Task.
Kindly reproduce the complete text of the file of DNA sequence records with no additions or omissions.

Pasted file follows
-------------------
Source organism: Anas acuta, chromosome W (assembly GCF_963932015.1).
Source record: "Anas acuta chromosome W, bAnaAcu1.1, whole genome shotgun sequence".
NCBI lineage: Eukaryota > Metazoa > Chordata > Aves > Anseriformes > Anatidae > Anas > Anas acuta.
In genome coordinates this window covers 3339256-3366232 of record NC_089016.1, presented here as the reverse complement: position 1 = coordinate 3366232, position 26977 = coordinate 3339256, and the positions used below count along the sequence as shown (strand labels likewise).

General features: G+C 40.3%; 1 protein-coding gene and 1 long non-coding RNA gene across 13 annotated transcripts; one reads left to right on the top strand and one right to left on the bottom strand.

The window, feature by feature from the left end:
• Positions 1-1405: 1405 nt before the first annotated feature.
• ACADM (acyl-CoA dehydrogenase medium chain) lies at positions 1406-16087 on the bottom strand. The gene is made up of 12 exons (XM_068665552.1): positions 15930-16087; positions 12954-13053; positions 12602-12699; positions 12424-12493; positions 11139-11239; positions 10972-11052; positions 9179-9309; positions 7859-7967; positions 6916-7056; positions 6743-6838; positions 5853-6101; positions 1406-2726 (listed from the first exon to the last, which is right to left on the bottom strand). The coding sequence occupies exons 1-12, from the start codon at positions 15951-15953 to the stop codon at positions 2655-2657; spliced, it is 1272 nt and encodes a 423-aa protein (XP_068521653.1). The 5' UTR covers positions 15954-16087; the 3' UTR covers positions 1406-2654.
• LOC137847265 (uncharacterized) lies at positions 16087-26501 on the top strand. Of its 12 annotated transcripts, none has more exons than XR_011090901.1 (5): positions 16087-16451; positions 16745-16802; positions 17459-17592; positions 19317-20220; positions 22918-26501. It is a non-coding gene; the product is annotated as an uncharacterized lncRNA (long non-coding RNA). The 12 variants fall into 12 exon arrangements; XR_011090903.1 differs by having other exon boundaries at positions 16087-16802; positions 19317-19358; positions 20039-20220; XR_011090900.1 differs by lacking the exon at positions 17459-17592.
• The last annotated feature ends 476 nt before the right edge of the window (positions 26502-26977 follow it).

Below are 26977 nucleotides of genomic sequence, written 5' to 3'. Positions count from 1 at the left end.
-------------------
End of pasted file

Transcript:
Source organism: Anas acuta, chromosome W (assembly GCF_963932015.1).
Source record: "Anas acuta chromosome W, bAnaAcu1.1, whole genome shotgun sequence".
NCBI lineage: Eukaryota > Metazoa > Chordata > Aves > Anseriformes > Anatidae > Anas > Anas acuta.
In genome coordinates this window covers 3339256-3366232 of record NC_089016.1, presented here as the reverse complement: position 1 = coordinate 3366232, position 26977 = coordinate 3339256, and the positions used below count along the sequence as shown (strand labels likewise).

General features: G+C 40.3%; 1 protein-coding gene and 1 long non-coding RNA gene across 13 annotated transcripts; one reads left to right on the top strand and one right to left on the bottom strand.

The window, feature by feature from the left end:
• Positions 1-1405: 1405 nt before the first annotated feature.
• ACADM (acyl-CoA dehydrogenase medium chain) lies at positions 1406-16087 on the bottom strand. The gene is made up of 12 exons (XM_068665552.1): positions 15930-16087; positions 12954-13053; positions 12602-12699; positions 12424-12493; positions 11139-11239; positions 10972-11052; positions 9179-9309; positions 7859-7967; positions 6916-7056; positions 6743-6838; positions 5853-6101; positions 1406-2726 (listed from the first exon to the last, which is right to left on the bottom strand). The coding sequence occupies exons 1-12, from the start codon at positions 15951-15953 to the stop codon at positions 2655-2657; spliced, it is 1272 nt and encodes a 423-aa protein (XP_068521653.1). The 5' UTR covers positions 15954-16087; the 3' UTR covers positions 1406-2654.
• LOC137847265 (uncharacterized) lies at positions 16087-26501 on the top strand. Of its 12 annotated transcripts, none has more exons than XR_011090901.1 (5): positions 16087-16451; positions 16745-16802; positions 17459-17592; positions 19317-20220; positions 22918-26501. It is a non-coding gene; the product is annotated as an uncharacterized lncRNA (long non-coding RNA). The 12 variants fall into 12 exon arrangements; XR_011090903.1 differs by having other exon boundaries at positions 16087-16802; positions 19317-19358; positions 20039-20220; XR_011090900.1 differs by lacking the exon at positions 17459-17592.
• The last annotated feature ends 476 nt before the right edge of the window (positions 26502-26977 follow it).

Below are 26977 nucleotides of genomic sequence, written 5' to 3'. Positions count from 1 at the left end.